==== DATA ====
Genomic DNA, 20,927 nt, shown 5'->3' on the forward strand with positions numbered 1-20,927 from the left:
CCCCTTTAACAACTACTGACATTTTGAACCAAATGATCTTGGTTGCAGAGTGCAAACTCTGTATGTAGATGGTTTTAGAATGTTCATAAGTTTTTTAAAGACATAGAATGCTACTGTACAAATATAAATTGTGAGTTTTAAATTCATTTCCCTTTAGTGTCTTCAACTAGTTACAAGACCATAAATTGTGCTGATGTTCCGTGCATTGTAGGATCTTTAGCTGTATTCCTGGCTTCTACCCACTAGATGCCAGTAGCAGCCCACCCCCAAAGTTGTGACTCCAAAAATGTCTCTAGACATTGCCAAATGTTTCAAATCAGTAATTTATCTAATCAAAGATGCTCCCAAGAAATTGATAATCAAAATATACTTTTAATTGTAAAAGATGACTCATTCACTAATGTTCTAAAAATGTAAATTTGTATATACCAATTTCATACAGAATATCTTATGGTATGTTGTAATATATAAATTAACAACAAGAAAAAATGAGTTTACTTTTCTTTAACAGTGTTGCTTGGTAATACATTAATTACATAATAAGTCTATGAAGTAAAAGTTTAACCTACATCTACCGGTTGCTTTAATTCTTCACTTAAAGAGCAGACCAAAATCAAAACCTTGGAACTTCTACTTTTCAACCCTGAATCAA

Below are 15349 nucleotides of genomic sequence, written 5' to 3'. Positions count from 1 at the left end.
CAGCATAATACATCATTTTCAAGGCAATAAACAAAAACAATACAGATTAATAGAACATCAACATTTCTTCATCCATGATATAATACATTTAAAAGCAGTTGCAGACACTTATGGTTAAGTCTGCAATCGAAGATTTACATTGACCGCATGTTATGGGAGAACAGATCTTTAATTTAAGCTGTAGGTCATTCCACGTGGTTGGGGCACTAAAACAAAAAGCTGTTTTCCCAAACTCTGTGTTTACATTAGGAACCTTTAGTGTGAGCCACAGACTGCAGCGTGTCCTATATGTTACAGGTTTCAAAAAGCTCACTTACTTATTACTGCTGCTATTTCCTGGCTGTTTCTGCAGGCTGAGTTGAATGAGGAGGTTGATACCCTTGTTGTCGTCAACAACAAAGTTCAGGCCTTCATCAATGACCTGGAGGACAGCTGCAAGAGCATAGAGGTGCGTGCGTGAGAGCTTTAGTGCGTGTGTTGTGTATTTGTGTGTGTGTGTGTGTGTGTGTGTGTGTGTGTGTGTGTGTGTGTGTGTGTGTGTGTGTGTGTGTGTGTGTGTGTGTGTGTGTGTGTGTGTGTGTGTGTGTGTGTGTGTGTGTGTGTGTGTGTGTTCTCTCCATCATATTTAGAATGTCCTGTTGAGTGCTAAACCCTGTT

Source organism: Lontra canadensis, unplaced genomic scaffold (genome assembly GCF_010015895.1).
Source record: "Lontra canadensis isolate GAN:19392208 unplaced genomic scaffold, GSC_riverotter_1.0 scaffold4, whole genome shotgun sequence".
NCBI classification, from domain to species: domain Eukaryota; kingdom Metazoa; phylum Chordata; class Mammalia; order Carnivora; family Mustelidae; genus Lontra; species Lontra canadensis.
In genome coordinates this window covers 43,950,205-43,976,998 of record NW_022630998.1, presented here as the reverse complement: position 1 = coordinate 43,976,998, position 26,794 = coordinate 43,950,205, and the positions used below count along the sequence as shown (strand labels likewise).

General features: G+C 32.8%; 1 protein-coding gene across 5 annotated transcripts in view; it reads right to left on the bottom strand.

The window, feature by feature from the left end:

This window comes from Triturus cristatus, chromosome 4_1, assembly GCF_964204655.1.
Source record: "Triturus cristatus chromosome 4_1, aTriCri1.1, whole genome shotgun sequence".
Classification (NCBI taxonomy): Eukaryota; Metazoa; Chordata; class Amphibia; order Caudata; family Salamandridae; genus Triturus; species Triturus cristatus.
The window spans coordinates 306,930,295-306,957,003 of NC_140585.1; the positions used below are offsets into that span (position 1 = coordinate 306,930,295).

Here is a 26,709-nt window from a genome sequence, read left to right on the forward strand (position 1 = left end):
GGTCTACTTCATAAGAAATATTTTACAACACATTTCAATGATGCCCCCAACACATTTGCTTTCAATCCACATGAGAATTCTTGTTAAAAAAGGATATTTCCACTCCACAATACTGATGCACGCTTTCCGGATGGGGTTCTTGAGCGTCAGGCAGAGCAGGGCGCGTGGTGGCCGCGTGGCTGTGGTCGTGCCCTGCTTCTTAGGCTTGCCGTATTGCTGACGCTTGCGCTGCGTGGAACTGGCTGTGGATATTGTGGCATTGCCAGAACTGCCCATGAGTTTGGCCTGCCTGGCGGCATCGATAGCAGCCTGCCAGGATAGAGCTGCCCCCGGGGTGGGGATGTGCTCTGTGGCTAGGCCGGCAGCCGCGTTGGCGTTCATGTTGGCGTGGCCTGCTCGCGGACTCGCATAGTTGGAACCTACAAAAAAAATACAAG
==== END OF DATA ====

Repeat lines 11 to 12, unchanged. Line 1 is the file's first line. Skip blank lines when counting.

This window comes from Triturus cristatus, chromosome 4_1, assembly GCF_964204655.1.
Source record: "Triturus cristatus chromosome 4_1, aTriCri1.1, whole genome shotgun sequence".